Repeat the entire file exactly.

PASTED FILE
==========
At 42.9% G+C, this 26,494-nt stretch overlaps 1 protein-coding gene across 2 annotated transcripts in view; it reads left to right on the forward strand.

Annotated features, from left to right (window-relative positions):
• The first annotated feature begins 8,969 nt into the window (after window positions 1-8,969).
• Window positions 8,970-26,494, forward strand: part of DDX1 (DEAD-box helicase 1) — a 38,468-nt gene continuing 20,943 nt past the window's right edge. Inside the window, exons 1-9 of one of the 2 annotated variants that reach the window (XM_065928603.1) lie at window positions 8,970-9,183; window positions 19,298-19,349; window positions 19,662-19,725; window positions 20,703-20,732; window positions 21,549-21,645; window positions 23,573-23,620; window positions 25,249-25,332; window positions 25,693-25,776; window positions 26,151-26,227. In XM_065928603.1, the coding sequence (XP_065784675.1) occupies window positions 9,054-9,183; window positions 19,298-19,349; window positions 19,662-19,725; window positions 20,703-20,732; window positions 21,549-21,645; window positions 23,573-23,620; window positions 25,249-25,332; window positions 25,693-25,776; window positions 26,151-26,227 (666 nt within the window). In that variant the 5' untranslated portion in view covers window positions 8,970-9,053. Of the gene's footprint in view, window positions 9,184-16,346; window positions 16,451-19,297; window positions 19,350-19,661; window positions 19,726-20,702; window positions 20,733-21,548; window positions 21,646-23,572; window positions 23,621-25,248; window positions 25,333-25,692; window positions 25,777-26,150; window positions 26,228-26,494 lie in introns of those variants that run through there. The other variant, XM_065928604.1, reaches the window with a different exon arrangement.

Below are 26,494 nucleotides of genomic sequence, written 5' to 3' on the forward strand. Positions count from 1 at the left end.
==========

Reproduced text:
At 42.9% G+C, this 26,494-nt stretch overlaps 1 protein-coding gene across 2 annotated transcripts in view; it reads left to right on the forward strand.

Annotated features, from left to right (window-relative positions):
• The first annotated feature begins 8,969 nt into the window (after window positions 1-8,969).
• Window positions 8,970-26,494, forward strand: part of DDX1 (DEAD-box helicase 1) — a 38,468-nt gene continuing 20,943 nt past the window's right edge. Inside the window, exons 1-9 of one of the 2 annotated variants that reach the window (XM_065928603.1) lie at window positions 8,970-9,183; window positions 19,298-19,349; window positions 19,662-19,725; window positions 20,703-20,732; window positions 21,549-21,645; window positions 23,573-23,620; window positions 25,249-25,332; window positions 25,693-25,776; window positions 26,151-26,227. In XM_065928603.1, the coding sequence (XP_065784675.1) occupies window positions 9,054-9,183; window positions 19,298-19,349; window positions 19,662-19,725; window positions 20,703-20,732; window positions 21,549-21,645; window positions 23,573-23,620; window positions 25,249-25,332; window positions 25,693-25,776; window positions 26,151-26,227 (666 nt within the window). In that variant the 5' untranslated portion in view covers window positions 8,970-9,053. Of the gene's footprint in view, window positions 9,184-16,346; window positions 16,451-19,297; window positions 19,350-19,661; window positions 19,726-20,702; window positions 20,733-21,548; window positions 21,646-23,572; window positions 23,621-25,248; window positions 25,333-25,692; window positions 25,777-26,150; window positions 26,228-26,494 lie in introns of those variants that run through there. The other variant, XM_065928604.1, reaches the window with a different exon arrangement.

Below are 26,494 nucleotides of genomic sequence, written 5' to 3' on the forward strand. Positions count from 1 at the left end.